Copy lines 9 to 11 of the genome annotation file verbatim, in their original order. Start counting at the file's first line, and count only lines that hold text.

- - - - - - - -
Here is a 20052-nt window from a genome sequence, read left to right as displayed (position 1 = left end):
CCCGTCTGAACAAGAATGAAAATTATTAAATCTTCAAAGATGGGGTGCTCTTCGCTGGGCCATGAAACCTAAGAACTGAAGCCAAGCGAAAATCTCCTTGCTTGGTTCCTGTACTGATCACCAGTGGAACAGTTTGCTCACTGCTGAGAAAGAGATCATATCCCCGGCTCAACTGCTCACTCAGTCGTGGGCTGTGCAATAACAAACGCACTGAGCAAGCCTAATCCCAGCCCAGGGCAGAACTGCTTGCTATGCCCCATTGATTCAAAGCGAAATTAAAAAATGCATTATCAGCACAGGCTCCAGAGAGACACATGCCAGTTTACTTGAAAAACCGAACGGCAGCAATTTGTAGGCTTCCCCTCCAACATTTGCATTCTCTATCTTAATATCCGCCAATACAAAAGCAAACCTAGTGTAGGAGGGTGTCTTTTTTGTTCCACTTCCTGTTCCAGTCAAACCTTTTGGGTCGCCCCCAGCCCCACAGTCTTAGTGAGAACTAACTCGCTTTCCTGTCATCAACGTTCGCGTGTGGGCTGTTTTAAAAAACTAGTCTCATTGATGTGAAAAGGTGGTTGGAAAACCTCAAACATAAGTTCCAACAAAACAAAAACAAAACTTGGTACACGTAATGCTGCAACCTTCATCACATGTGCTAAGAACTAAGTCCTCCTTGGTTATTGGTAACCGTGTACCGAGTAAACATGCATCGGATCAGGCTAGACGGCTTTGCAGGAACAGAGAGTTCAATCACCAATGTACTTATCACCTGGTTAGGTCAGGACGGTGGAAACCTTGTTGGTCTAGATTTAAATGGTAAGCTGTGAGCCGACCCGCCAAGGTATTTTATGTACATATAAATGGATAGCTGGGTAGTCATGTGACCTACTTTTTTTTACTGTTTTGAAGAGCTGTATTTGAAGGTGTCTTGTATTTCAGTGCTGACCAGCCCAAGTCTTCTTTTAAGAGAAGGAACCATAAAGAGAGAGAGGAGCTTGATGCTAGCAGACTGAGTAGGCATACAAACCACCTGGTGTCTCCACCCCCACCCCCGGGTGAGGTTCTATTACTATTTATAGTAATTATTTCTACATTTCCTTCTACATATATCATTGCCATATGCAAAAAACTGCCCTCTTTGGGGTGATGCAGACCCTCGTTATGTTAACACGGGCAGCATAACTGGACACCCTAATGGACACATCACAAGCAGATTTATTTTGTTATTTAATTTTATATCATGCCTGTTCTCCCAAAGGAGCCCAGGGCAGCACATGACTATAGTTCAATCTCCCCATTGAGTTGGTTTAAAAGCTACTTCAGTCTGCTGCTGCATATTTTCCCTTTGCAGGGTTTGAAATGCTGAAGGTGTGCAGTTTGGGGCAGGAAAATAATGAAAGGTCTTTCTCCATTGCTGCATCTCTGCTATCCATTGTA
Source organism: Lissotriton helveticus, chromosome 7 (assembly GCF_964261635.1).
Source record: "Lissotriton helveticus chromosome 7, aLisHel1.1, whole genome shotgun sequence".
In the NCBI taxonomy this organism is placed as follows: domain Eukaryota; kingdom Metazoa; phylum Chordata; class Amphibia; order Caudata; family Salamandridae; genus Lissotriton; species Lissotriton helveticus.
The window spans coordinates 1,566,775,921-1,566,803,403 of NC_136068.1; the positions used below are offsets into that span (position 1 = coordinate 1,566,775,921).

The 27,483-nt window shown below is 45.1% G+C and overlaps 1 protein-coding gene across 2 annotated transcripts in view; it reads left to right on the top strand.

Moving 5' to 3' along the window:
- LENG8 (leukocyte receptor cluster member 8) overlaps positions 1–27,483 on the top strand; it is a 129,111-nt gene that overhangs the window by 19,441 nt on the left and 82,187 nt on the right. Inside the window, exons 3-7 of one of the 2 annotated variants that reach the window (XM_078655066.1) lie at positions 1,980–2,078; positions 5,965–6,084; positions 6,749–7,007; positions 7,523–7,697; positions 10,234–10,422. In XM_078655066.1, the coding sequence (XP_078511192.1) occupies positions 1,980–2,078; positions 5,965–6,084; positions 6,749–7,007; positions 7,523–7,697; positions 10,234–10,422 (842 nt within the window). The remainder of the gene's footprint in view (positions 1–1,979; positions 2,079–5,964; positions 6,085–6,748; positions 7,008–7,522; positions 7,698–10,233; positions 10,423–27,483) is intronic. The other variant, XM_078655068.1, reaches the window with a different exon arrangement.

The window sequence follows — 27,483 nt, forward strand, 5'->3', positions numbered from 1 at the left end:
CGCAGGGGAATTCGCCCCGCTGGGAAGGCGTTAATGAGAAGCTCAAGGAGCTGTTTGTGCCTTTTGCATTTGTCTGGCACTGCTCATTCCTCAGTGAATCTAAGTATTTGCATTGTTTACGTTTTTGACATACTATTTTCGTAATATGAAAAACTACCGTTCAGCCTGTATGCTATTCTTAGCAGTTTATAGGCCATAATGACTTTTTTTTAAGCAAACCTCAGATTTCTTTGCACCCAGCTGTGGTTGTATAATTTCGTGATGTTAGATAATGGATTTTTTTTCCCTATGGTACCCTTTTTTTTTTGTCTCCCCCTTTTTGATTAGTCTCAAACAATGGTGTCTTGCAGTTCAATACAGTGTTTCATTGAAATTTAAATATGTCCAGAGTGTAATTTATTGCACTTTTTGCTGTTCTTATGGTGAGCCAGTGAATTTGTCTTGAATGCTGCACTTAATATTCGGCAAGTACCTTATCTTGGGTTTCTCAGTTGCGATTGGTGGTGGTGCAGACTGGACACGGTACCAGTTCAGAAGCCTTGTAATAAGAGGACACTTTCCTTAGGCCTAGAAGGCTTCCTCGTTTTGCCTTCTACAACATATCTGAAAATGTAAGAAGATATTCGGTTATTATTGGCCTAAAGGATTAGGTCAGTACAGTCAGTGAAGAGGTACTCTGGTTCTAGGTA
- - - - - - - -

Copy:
- LENG8 (leukocyte receptor cluster member 8) overlaps positions 1–27,483 on the top strand; it is a 129,111-nt gene that overhangs the window by 19,441 nt on the left and 82,187 nt on the right. Inside the window, exons 3-7 of one of the 2 annotated variants that reach the window (XM_078655066.1) lie at positions 1,980–2,078; positions 5,965–6,084; positions 6,749–7,007; positions 7,523–7,697; positions 10,234–10,422. In XM_078655066.1, the coding sequence (XP_078511192.1) occupies positions 1,980–2,078; positions 5,965–6,084; positions 6,749–7,007; positions 7,523–7,697; positions 10,234–10,422 (842 nt within the window). The remainder of the gene's footprint in view (positions 1–1,979; positions 2,079–5,964; positions 6,085–6,748; positions 7,008–7,522; positions 7,698–10,233; positions 10,423–27,483) is intronic. The other variant, XM_078655068.1, reaches the window with a different exon arrangement.

The window sequence follows — 27,483 nt, forward strand, 5'->3', positions numbered from 1 at the left end:
CGCAGGGGAATTCGCCCCGCTGGGAAGGCGTTAATGAGAAGCTCAAGGAGCTGTTTGTGCCTTTTGCATTTGTCTGGCACTGCTCATTCCTCAGTGAATCTAAGTATTTGCATTGTTTACGTTTTTGACATACTATTTTCGTAATATGAAAAACTACCGTTCAGCCTGTATGCTATTCTTAGCAGTTTATAGGCCATAATGACTTTTTTTTAAGCAAACCTCAGATTTCTTTGCACCCAGCTGTGGTTGTATAATTTCGTGATGTTAGATAATGGATTTTTTTTCCCTATGGTACCCTTTTTTTTTTGTCTCCCCCTTTTTGATTAGTCTCAAACAATGGTGTCTTGCAGTTCAATACAGTGTTTCATTGAAATTTAAATATGTCCAGAGTGTAATTTATTGCACTTTTTGCTGTTCTTATGGTGAGCCAGTGAATTTGTCTTGAATGCTGCACTTAATATTCGGCAAGTACCTTATCTTGGGTTTCTCAGTTGCGATTGGTGGTGGTGCAGACTGGACACGGTACCAGTTCAGAAGCCTTGTAATAAGAGGACACTTTCCTTAGGCCTAGAAGGCTTCCTCGTTTTGCCTTCTACAACATATCTGAAAATGTAAGAAGATATTCGGTTATTATTGGCCTAAAGGATTAGGTCAGTACAGTCAGTGAAGAGGTACTCTGGTTCTAGGTA